Bitcoin Miners Consider Relocating to Paraguay In Wake of China Ban
As many as eight China-based Bitcoin mining firms are said to be looking to relocate operations to Paraguay, home to abundant hydroelectric energy.
As many as eight China-based Bitcoin mining firms are said to be looking to relocate operations to Paraguay in the wake of the country’s crackdown on its domestic industry.
Estimates suggest this migration could take place over years, and that as many as 500,000 machines could eventually be installed in the country, touted for its abundance of renewables.
The figures come from local media reports in Latin America, led by cryptocurrency news source Criptonoticias, but since publicized by larger outlets including Argentina’s largest financial daily, Ámbito Financiero.
Quoted widely is Juanjo Benítez Rickmann, CEO of the Paraguay-based mining firm Digital Assets S.A. and advisor to a recent bill presented earlier this month seeking to regulate miners in Paraguay and to attract foreign businesses.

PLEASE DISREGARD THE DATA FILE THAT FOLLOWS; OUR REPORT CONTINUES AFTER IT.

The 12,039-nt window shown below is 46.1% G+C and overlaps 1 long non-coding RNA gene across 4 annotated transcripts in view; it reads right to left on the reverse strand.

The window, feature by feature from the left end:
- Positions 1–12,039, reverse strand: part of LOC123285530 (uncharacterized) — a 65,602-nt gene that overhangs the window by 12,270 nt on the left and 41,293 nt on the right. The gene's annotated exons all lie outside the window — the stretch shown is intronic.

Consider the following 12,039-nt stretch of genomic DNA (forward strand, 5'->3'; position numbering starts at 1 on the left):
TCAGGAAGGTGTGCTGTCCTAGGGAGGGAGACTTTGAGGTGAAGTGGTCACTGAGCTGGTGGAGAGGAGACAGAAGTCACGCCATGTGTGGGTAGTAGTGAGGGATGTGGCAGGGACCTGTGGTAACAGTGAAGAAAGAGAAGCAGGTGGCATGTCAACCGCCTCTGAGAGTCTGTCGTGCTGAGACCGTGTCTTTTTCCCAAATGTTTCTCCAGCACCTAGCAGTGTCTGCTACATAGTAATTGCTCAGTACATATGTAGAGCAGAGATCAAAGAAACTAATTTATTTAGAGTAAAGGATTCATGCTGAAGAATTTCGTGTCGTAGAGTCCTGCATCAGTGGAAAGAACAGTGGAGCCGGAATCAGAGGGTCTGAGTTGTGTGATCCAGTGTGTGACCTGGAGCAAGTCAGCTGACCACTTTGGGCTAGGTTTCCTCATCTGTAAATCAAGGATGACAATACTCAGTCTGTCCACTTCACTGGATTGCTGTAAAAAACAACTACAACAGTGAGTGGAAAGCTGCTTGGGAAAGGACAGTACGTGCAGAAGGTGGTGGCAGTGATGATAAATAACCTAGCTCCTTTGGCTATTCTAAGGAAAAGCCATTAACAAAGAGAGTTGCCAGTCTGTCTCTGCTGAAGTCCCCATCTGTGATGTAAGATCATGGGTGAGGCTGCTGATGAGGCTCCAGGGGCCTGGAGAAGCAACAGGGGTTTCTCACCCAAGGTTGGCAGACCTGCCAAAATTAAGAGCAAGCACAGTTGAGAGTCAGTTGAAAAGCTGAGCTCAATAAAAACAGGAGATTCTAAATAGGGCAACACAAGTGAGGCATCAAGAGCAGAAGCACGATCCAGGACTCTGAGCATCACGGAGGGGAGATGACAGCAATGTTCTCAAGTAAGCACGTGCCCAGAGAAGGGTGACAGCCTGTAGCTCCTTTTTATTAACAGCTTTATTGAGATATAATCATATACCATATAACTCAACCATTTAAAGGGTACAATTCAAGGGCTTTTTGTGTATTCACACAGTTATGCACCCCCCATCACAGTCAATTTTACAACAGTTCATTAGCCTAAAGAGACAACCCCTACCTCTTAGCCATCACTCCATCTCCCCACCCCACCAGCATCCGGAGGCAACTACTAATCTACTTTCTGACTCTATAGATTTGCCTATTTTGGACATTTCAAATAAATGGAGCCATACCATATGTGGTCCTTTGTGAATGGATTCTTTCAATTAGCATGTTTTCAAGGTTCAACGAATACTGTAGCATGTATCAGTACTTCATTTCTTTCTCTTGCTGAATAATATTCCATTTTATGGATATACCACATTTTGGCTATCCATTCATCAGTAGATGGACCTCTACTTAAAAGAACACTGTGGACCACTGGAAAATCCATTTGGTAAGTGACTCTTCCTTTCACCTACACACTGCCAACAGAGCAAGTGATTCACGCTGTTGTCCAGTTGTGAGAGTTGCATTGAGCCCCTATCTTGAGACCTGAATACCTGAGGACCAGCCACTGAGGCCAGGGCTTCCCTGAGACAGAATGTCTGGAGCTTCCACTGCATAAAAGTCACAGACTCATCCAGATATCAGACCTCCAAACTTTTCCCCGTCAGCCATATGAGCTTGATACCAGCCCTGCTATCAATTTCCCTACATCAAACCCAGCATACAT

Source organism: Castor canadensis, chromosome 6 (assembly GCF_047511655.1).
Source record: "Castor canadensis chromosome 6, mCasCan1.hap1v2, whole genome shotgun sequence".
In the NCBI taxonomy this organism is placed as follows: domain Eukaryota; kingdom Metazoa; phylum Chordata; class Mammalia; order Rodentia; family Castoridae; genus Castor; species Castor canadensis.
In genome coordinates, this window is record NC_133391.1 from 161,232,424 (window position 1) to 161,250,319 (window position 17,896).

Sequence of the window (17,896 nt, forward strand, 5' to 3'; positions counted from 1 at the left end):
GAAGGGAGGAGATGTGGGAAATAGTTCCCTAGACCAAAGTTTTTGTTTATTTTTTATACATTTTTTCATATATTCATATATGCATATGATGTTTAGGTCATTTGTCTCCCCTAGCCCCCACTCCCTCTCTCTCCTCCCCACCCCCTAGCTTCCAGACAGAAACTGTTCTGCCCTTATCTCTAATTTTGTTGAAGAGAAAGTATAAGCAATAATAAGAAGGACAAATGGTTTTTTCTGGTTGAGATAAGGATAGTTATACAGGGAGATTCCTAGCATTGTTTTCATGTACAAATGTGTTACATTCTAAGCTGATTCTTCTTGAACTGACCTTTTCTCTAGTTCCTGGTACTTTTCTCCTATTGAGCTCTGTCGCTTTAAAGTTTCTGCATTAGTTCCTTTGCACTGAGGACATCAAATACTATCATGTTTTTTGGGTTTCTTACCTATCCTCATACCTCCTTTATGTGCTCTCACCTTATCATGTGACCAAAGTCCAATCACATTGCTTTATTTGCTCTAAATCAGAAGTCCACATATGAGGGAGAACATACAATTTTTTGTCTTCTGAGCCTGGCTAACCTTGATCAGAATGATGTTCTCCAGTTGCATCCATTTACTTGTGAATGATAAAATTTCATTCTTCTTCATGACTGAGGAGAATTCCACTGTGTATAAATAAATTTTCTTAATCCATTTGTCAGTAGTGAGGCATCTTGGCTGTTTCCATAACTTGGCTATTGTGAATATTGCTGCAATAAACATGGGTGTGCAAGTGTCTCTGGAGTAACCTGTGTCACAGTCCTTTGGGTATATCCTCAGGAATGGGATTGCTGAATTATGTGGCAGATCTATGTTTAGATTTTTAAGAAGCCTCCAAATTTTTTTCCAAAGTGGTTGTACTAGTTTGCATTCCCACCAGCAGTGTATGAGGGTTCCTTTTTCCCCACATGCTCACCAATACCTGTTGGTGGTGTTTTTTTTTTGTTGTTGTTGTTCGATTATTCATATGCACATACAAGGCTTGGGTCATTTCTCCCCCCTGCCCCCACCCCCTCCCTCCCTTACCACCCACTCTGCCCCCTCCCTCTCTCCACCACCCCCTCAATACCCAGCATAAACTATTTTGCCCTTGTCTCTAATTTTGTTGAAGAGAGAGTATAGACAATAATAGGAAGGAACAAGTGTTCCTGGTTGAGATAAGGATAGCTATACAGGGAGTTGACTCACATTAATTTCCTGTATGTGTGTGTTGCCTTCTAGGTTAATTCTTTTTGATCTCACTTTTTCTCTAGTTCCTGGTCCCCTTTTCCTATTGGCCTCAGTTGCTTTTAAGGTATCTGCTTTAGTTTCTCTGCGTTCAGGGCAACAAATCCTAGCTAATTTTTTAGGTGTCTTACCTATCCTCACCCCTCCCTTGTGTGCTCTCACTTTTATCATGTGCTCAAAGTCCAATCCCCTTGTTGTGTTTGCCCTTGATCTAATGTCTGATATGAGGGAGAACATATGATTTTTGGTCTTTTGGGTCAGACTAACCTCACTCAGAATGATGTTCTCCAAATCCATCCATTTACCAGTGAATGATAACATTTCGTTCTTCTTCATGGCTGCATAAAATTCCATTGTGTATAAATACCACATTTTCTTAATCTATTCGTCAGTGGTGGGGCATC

Rickman reports that the effort is so far working, with one mining operation in the process of installing 90,000 bitcoin mining rigs. Further, he says other unnamed firms have made contact with miners in Paraguay over the weeks since the Chinese exodus.
Whether or not the development turns into a trend, there may be good reason for displaced Bitcoin miners to consider Paraguay, which is estimated to have 5,500 MW in surplus renewable energy that could be transformed into hard money via Bitcoin mining.
Hydroelectric power, which constitutes nearly 100 percent of the country’s electricity generation, is otherwise sold to neighboring countries, with Argentina and Brazil consuming the lion’s share.
Paraguay generates the most renewable electricity per capita in the world through hydroelectric dams, with its two largest hydroelectric dams based in Itaipú and Yacyretá. Both are capable of generating around 8,500 MW of power of which Paraguay consumes less than half. The Itaipú Dam is currently the largest power plant in the world.
Given such surplus reserves, Benítez Rickmann is confident Paraguay can help China’s Bitcoin miners find a more permanent based of operations, concluding:
“In China 6,000 MW were turned off and that coincides with what there is in Paraguay that has an energy surplus of 5,500 MW. It is very attractive for them.”
Still, it’s worth noting that Paraguay’s regulatory efforts have faced criticism from abroad, with some believing the legal environment in El Salvador to be more progressive in its attempts to support and bolster the Bitcoin industry.